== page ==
[FOM] Standard Language of Euclid

joeshipman@aol.com joeshipman at aol.com
Thu Oct 1 12:03:01 EDT 2009

I agree that my original surmise was wrong; what I should have asked is 
whether there is an interesting open question which can be stated in 
the language of elementary algebra and geometry without any increase in 
its complexity. It's clear that the question whether 41 disjoint open 
unit balls in R^5 can touch the standard unit ball (the first open 
"kissing number" problem) can be stated in the language of real algebra 
with 205 variables, but I don't want to count a question with that kind 
of blowup.

A related question: is it known whether the pure first-order theory of 
fields is undecidable? (By Tarski, if you add infinitely axioms to 
ensure characteristic 0 and infinitely many axioms to ensure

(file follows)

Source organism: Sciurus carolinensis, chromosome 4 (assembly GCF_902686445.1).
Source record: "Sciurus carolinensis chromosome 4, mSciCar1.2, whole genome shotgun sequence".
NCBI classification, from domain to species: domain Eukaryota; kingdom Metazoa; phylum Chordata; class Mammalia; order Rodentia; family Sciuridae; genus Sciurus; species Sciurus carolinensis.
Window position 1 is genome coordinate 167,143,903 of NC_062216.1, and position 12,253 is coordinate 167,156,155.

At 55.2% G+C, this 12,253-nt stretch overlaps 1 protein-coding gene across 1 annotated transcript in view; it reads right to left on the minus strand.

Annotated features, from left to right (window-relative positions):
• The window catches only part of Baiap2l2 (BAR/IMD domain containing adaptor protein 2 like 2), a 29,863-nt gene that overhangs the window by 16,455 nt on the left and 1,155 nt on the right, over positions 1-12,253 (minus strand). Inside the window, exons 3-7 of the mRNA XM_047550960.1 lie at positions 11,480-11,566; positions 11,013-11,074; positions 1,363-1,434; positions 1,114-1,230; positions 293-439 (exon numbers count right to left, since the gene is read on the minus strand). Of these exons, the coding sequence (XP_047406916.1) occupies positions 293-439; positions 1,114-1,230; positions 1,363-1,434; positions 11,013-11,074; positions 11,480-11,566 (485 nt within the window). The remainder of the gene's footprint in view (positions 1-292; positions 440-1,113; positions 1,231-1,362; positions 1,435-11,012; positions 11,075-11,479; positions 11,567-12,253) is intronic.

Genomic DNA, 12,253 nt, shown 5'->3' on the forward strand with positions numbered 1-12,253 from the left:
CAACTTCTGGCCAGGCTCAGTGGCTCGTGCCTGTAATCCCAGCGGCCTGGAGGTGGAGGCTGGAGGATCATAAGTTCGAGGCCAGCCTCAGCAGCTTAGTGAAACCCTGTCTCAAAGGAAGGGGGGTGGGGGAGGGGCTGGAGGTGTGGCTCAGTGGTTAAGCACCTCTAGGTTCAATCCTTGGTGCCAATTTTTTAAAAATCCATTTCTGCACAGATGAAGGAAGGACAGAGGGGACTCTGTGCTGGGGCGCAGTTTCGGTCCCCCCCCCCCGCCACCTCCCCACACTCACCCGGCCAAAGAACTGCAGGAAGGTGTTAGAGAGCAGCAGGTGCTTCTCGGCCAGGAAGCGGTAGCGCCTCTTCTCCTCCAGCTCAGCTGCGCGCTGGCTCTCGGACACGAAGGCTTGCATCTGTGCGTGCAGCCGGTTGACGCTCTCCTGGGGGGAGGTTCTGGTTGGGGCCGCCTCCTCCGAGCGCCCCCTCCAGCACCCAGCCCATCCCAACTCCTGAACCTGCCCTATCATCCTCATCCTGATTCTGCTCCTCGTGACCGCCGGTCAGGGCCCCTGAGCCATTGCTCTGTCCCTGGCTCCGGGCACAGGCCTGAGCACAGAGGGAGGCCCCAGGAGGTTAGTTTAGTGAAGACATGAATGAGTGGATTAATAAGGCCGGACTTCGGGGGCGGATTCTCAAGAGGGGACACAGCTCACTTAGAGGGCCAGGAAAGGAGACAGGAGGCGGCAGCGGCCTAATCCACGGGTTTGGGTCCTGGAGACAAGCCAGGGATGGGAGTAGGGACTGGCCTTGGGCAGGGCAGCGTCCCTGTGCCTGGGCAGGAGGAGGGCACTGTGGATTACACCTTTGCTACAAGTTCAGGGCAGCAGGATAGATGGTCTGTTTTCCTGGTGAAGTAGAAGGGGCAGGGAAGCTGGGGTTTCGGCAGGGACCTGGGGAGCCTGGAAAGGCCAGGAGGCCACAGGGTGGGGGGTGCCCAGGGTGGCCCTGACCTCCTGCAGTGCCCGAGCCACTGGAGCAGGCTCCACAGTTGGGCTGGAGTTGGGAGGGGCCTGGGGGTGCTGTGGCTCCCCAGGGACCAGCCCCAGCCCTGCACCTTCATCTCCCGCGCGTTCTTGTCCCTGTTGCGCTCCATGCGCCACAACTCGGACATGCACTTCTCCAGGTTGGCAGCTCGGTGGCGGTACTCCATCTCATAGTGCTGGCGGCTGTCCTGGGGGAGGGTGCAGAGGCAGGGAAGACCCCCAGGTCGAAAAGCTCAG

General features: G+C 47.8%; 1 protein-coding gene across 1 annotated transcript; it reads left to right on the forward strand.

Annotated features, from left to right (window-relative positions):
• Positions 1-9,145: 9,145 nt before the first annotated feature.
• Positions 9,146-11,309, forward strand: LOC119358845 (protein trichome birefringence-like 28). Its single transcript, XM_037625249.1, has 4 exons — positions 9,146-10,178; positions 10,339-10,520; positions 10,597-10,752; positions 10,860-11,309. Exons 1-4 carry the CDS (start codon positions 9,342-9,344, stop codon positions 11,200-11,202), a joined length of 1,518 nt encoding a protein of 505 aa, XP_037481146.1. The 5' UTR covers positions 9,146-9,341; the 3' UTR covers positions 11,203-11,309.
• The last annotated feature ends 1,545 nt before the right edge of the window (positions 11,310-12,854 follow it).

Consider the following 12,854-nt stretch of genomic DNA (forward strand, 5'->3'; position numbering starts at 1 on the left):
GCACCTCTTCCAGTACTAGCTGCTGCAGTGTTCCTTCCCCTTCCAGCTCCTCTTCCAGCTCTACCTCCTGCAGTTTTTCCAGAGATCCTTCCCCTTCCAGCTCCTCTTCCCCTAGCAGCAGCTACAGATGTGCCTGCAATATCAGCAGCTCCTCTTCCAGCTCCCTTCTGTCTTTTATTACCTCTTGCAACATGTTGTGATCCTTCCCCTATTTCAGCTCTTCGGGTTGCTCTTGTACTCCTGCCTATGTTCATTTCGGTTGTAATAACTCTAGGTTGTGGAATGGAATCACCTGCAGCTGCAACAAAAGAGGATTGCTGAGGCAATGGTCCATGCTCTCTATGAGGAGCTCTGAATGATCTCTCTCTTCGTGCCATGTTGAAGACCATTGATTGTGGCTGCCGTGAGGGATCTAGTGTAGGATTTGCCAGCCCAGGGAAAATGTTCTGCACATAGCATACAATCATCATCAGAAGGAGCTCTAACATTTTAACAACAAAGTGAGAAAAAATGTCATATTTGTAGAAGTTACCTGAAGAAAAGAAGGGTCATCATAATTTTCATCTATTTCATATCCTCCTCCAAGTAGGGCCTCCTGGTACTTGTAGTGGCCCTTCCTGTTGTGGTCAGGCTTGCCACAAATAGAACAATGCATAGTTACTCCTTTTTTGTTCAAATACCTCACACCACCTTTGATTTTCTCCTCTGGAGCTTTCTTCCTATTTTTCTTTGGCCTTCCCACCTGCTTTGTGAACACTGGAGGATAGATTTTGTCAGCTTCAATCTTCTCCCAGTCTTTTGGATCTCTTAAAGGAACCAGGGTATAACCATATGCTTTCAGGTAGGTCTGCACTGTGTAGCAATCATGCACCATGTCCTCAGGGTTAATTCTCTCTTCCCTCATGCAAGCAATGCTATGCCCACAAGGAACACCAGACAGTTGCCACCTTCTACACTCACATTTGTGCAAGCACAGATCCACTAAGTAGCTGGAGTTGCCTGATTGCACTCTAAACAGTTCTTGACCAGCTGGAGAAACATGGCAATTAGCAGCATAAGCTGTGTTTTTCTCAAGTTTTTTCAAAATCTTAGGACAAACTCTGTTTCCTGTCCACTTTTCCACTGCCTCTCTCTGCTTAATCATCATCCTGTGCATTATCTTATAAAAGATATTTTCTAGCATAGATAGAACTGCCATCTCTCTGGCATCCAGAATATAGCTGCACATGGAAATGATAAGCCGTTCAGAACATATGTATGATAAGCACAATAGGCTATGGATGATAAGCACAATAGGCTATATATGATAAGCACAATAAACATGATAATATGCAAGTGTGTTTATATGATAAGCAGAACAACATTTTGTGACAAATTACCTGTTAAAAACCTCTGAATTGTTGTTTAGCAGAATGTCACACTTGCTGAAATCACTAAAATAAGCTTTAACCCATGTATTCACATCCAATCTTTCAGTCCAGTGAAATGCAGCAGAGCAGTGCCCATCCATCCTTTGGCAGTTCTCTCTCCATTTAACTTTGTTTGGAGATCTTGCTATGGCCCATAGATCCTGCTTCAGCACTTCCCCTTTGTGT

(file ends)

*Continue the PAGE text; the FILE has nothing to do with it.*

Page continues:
real-closedness, the resulting theory is complete and decidable,but I 
am interested in the statements that must be true in all fields.)

-- JS

-----Original Message-----
From: Timothy Y. Chow <tchow at alum.mit.edu>

Andrej Bauer <andrej.bauer at andrej.com> wrote:
> On Sun, Sep 27, 2009 at 9:16 PM,  <joeshipman at aol.com> wrote:
> > Of course we know that some decidable theories still have open
> > questions (for example, nobody knows whether there exists a 
> > plane of order 12). Am I correct in surmising that there is no 
> > that can be stated in the language of elementary algebra and 
> > which is currently regarded as both open and interesting?
> Alas, you are not correct.

One could have conjectured this on general principles.  The existence
of a decision algorithm for a theory is rarely the end of the story.
Computational tractability is still an issue.  And once your computers
and algorithms get fast enough to decide all interesting questions with,
say, 3 quantifiers, people immediately start thinking about 4 

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